We're in Las Cruces, in the shadow of the beautiful Organ mountains.
Finally out of Texas. Of the many reasons why I don't like Texas, the fact that they elected George W. Bush as governor should be enough, not to mention having the most populous inmate population in the country and being very liberal in executing them. But then I shouldn't get started on the death penalty either because not only is it a crime against humanity, and a useless and costly one in terms of deterrence, but it is also the most blatant incongruity coming from a people that likes to proclaim its Christianity so high and loud.
So we're out of Texas for good this time, westward bound. This circus only travels west of the United States. More often than not it also plays the same towns, and because of this the show needs to be new each year and ideally it needs to have a new cast as well. This is the first year since the circus opened in 1997 that the cast is actually all new, after the Chimal family left at the end of the season last year. Jim took the Chimal family with him from the Carson and Barnes circus when he started Circus Chimera (he worked at Carson and Barnes for many years, and learnt the ropes,) and they were the backbone of the show. They'll be working with the Kelly Miller Circus this year, and are also making plans to open their own circus in Mexico, a dream of many years.
With the Chimales gone, this is also the first time that Circus Chimera is not overwhelmingly Latino. The Chimales were from Yucatan, Mexico, and over the years a majority of the performers were from Latin America as well, like Fridman. This year Fridman is the "last of the Latinos," as Jim joked. The biggest group is from Russia. Ongoing joke among the administrative staff: the circus has been taken over by the Russian mafia. Next is the Chinese troupe. The circus now has a very different feel.
I called Mom early in the morning when I arrived (it was late morning in France) but she wasn't home; she called me back later; she was on her way back from Paris, I had forgotten all about it.

Moonlight teeth.

March 1st, El Paso.
More circus practical matters, or what goes on in some trailers.
The generator that keeps the circus going occupies the entire bed of one of the tractor trailers, and it is always parked next to the converted fifth-wheel trailer that houses whoever doesn't have a place to stay of his or her own.
The trailer is 40 feet long and divided into individual rooms, each outfitted with bunk beds and measuring about five feet wide. There is space for a TV on a stand by the lower bed and a small closet space by the door. There are five of these rooms and a bigger one in the raised part of the fifth-wheel, with five beds in it. One of these small rooms was Fridman's home for the three years that he worked at this circus. That's where I would come and visit him, once even with Yogi the cat in tow (he was sick and I didn't want to leave him alone, so I packed him in the car with the rest of the week end's necessities.) He was lucky in that he had the room to himself, and so we could have our privacy too. The trailer doesn't have any toilets, so you have to use the portable ones the public also uses. The thing is they can be parked close by or at the other end of the lot. Having to get up and dress in the middle of the night to go pee, walking in all kinds of terrain in all kinds of weathers, is a slight drawback on the romantic notion of living the supposedly bohemian life of the road. Soon we devised our own portable toilet for Number One, which consisted of a gallon water bottle cut at the top. Works wonders.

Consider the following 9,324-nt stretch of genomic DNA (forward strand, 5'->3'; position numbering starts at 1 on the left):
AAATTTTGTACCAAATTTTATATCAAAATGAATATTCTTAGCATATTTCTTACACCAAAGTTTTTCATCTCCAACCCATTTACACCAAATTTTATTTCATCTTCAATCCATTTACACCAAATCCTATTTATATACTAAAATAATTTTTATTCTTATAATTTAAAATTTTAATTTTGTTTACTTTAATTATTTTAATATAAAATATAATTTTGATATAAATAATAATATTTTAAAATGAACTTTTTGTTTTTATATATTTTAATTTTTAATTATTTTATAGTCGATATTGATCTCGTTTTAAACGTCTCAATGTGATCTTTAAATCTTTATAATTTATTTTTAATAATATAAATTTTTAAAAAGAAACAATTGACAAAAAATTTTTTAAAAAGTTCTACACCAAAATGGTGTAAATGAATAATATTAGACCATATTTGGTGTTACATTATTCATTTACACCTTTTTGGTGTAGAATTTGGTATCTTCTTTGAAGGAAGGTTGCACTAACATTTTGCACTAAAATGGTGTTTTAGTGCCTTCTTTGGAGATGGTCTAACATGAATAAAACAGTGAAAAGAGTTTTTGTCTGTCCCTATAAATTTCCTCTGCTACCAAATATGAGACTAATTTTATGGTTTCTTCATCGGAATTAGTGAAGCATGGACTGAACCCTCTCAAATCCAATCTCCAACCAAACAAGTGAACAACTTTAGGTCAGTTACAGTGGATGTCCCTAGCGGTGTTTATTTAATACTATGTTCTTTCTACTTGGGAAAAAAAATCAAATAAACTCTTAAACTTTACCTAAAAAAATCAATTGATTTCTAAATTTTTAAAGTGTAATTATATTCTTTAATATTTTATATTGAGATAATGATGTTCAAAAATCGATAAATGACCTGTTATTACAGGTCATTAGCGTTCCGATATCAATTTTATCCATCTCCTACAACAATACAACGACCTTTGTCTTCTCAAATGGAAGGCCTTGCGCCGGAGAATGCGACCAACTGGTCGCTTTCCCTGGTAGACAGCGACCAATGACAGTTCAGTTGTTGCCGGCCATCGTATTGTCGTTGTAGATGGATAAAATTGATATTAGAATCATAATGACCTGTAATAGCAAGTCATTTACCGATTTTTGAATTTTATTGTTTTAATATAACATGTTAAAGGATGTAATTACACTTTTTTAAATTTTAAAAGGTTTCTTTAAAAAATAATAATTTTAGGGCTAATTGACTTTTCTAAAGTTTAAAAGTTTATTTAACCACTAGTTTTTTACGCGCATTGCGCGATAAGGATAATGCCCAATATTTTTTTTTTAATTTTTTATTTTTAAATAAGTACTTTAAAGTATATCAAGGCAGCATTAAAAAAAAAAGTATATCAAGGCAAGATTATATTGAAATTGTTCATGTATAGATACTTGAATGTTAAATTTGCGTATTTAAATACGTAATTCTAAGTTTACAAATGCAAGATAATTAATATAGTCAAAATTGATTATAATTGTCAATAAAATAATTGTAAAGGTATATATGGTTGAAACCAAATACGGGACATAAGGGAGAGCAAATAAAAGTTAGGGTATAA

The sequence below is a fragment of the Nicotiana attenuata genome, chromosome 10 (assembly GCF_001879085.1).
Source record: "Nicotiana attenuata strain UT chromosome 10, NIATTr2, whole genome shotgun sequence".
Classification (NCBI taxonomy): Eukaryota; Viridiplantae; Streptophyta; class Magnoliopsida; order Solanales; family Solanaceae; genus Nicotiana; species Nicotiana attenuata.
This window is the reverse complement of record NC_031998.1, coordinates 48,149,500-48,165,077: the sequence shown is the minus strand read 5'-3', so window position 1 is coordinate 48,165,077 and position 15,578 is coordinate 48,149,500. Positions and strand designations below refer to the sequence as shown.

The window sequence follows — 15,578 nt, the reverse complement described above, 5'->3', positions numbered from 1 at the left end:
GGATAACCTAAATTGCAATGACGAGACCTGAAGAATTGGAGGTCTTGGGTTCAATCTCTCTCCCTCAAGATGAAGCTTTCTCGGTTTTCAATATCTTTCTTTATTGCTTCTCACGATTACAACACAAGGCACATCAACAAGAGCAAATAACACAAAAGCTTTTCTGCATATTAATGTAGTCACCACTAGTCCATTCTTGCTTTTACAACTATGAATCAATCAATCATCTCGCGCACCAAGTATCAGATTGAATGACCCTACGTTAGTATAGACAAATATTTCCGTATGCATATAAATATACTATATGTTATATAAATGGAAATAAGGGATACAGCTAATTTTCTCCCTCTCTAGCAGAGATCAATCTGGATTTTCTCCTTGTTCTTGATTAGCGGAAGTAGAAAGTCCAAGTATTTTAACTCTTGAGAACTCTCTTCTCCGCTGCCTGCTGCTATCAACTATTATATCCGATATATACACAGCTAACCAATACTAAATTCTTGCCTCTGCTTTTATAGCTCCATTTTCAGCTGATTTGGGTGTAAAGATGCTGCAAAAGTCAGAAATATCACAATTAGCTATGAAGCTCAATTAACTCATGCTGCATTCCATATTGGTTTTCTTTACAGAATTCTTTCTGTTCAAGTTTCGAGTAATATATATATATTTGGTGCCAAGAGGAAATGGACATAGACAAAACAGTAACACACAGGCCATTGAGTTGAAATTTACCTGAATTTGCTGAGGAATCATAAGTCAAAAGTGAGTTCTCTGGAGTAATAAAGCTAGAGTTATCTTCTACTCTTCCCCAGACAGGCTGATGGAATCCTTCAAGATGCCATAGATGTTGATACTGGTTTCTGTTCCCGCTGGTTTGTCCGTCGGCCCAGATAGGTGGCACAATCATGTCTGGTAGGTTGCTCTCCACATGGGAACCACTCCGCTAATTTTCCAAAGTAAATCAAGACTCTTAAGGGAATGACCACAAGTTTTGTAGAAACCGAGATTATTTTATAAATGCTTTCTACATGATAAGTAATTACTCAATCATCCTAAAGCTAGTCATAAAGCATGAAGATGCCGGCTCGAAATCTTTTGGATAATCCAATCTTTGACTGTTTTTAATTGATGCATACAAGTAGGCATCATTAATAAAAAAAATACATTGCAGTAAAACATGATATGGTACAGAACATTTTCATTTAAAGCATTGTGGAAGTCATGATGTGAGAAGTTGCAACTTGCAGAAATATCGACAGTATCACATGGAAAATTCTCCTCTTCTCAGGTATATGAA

To complete the "commons" trailer portrait, it also has two showers, although hot water can be a luxury.
Sweet silver lining: brushing your teeth under the moonlight.

As I'm writing this it is after noon and Dylan is sleeping in the car seat in the living room. I didn't have the heart to take him out and wake him up in the process, after coming back from a doctor's visit earlier today. He caught a cold from us and has been sneezing for a few days and this morning he also started coughing, so I decided to take him to the doctor. A cold is not so much an issue and it actually helps building up his immunity, but I didn't want it to get to his lungs. This is one of the hardest thing about traveling with the circus with a baby: you don't have a permanent pediatrician to rely on, and have to find someone on the spot wherever you are. I feel better in that I finally got the three of us health insurance through a French company, so the outrageous cost of health care when you're not insured in this country is not going to worry me sick every time the baby or one of us has to be seen. The circus doesn't provide health insurance.